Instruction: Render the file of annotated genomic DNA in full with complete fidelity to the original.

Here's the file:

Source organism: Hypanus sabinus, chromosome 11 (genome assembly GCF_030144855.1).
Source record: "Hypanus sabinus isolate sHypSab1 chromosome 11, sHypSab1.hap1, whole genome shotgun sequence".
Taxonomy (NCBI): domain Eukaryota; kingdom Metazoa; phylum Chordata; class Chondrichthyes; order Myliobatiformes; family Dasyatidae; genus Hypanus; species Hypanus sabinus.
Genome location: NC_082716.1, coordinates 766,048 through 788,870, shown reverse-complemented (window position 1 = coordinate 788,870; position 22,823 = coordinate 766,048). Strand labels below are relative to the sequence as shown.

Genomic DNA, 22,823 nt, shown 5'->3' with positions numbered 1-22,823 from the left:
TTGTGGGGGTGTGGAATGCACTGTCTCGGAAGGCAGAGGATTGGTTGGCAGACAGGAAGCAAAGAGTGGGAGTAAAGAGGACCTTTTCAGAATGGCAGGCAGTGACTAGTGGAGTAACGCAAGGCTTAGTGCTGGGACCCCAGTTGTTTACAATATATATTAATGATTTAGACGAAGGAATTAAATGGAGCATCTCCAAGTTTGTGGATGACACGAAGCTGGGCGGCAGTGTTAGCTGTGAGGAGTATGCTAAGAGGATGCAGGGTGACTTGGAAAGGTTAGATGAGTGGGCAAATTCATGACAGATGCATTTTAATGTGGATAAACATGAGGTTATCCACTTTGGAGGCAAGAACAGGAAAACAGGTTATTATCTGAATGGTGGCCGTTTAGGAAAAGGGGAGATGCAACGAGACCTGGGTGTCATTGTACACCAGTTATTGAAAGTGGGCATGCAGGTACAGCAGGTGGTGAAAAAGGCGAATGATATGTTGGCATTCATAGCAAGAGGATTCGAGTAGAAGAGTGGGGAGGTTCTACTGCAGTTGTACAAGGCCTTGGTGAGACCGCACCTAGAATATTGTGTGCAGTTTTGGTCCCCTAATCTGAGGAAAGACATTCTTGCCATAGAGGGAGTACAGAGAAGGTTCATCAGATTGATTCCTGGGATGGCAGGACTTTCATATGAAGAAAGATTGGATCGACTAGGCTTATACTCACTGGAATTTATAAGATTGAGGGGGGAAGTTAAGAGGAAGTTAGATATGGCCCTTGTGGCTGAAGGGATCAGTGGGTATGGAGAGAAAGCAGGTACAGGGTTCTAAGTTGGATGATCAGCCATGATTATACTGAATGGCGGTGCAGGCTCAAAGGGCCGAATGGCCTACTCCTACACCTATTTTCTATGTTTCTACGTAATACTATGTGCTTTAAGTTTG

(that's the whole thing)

Source organism: Hypanus sabinus, chromosome 11 (genome assembly GCF_030144855.1).
Source record: "Hypanus sabinus isolate sHypSab1 chromosome 11, sHypSab1.hap1, whole genome shotgun sequence".
Taxonomy (NCBI): domain Eukaryota; kingdom Metazoa; phylum Chordata; class Chondrichthyes; order Myliobatiformes; family Dasyatidae; genus Hypanus; species Hypanus sabinus.
Genome location: NC_082716.1, coordinates 766,048 through 788,870, shown reverse-complemented (window position 1 = coordinate 788,870; position 22,823 = coordinate 766,048). Strand labels below are relative to the sequence as shown.

Genomic DNA, 22,823 nt, shown 5'->3' with positions numbered 1-22,823 from the left:
TTGTGGGGGTGTGGAATGCACTGTCTCGGAAGGCAGAGGATTGGTTGGCAGACAGGAAGCAAAGAGTGGGAGTAAAGAGGACCTTTTCAGAATGGCAGGCAGTGACTAGTGGAGTAACGCAAGGCTTAGTGCTGGGACCCCAGTTGTTTACAATATATATTAATGATTTAGACGAAGGAATTAAATGGAGCATCTCCAAGTTTGTGGATGACACGAAGCTGGGCGGCAGTGTTAGCTGTGAGGAGTATGCTAAGAGGATGCAGGGTGACTTGGAAAGGTTAGATGAGTGGGCAAATTCATGACAGATGCATTTTAATGTGGATAAACATGAGGTTATCCACTTTGGAGGCAAGAACAGGAAAACAGGTTATTATCTGAATGGTGGCCGTTTAGGAAAAGGGGAGATGCAACGAGACCTGGGTGTCATTGTACACCAGTTATTGAAAGTGGGCATGCAGGTACAGCAGGTGGTGAAAAAGGCGAATGATATGTTGGCATTCATAGCAAGAGGATTCGAGTAGAAGAGTGGGGAGGTTCTACTGCAGTTGTACAAGGCCTTGGTGAGACCGCACCTAGAATATTGTGTGCAGTTTTGGTCCCCTAATCTGAGGAAAGACATTCTTGCCATAGAGGGAGTACAGAGAAGGTTCATCAGATTGATTCCTGGGATGGCAGGACTTTCATATGAAGAAAGATTGGATCGACTAGGCTTATACTCACTGGAATTTATAAGATTGAGGGGGGAAGTTAAGAGGAAGTTAGATATGGCCCTTGTGGCTGAAGGGATCAGTGGGTATGGAGAGAAAGCAGGTACAGGGTTCTAAGTTGGATGATCAGCCATGATTATACTGAATGGCGGTGCAGGCTCAAAGGGCCGAATGGCCTACTCCTACACCTATTTTCTATGTTTCTACGTAATACTATGTGCTTTAAGTTTG